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Rietveld refinement results suggest the as-produced LNMO and LNRO samples fit the structural model of monoclinic solid solution, though the nanocomposite concept concerning the mixture of layered Li Ni O (LNRO).
a Synchrotron XRD patterns, showing a similar crystal structure between these two compounds; XRD Rietveld refinement of b LNMO based on monoclinic C2/m and c LNRO based on monoclinic C2/c; d scanning electron microscopy (SEM) image of LNMO, the scale bar is 1 μm; e, f high-resolution transmission electron microscopy (HRTEM) images of LNMO with fast Fourier transform (FTT) of the selected area, the scale bar in (e) and (f) is 50 and 5 nm, respectively; g electron diffraction (ED) pattern for LNMO; h SEM image of LNRO, the scale bar is 1 μm; i, j HRTEM images of LNRO with FTT of the selected area, the scale bar in (i) and (j) is 100 and 2 nm, respectively; k ED pattern for LNROScanning electron microscopy (SEM) and high-resolution transmission electron microscopy (HRTEM) were used to further verify the morphology and crystal structure.
The above mentioned models consider different transition metals (i.e., 3d, 4d, and 5d) that have different preference for TM-O hybridization might make the complex anionic oxygen redox even more elusive.
Fundamental understanding of anionic oxygen redox is of critical importance to propose effective material design strategy to develop novel materials that harness active oxygen redox.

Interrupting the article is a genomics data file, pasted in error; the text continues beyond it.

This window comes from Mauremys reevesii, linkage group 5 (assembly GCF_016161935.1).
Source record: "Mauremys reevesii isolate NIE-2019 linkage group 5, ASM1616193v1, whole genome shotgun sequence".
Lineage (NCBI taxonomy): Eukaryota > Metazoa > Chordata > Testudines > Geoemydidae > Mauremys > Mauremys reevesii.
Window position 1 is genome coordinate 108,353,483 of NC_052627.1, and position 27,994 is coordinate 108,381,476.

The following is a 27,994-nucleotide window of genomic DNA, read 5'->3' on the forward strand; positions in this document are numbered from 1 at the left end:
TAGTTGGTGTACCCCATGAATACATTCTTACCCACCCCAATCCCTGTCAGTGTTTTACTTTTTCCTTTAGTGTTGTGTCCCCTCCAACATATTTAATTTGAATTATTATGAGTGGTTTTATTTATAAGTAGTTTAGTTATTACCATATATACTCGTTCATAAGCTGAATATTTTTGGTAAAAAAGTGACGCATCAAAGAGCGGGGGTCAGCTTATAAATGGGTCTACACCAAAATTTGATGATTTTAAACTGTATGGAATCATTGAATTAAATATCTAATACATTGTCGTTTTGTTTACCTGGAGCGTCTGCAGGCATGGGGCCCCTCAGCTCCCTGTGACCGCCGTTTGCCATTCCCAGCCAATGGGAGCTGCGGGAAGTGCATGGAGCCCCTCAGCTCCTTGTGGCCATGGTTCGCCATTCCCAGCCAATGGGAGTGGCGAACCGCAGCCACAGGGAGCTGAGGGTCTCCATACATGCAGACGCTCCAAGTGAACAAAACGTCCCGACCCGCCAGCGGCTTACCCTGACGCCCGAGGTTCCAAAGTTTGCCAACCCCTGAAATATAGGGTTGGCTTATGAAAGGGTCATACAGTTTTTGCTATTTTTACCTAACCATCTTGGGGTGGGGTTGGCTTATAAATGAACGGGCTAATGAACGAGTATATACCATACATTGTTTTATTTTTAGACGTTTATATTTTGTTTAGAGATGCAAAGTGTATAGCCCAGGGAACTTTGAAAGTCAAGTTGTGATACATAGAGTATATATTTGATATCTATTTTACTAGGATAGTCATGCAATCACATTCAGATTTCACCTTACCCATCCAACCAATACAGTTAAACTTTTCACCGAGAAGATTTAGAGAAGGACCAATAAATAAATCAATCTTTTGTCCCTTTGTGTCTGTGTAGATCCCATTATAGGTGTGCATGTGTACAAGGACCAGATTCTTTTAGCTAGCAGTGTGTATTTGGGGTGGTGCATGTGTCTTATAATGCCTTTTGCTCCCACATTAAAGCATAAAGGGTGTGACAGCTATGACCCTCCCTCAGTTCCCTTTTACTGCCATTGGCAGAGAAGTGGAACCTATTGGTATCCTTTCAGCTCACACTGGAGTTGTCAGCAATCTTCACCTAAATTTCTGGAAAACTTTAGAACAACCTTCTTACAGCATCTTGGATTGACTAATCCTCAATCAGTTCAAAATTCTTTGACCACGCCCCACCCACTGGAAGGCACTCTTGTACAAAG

The first cycle voltage profiles and gas evolution rates of a LNMO and b LNRO.
The total active cathode material used for the measurement was 32.9 mg LNMO (387 μmol) and 28.6 mg LNRO (253 μmol).
The structural and electrochemical characterization of LNMO and LNRO compounds reveal three interesting observations: (1) the compounds possess a similar crystal structure, (2) they allow a similar amount of Li removal on the initial charge, but (3) they have remarkably different charge profiles (voltage plateau at 4.55 V for LNMO vs. Given these unique features, LNMO and LNRO might be suitable model compounds to investigate the underlying oxygen activation mechanisms in the high-voltage region.
The first cycle voltage profile of a LNMO and b LNRO; differential capacity (d Q/d V) plot of c LNMO and d LNRO.
Cells were cycled between 4.8 and 2.0 V at a current density of 5 m A g Despite this similarity, these two compounds exhibited noticeably different charge characteristics.
This difference was even more pronounced in the differential capacity (d Q/d V) plots (Fig. The charge profile of LNMO was characterized by a strong anodic peak at 4.55 V, corresponding to the extended voltage plateau, as well as two weak anodic peaks around 3.8 and 4.1 V.
In comparison, the strong anodic peak in the high-voltage region was absent in the charge profile of LNRO (Fig.
Both electron diffraction (ED) patterns and fast Fourier transformation results along the  and  zone axis of C2/m and C2/c from LNMO and LNRO particle showed high structural consistency.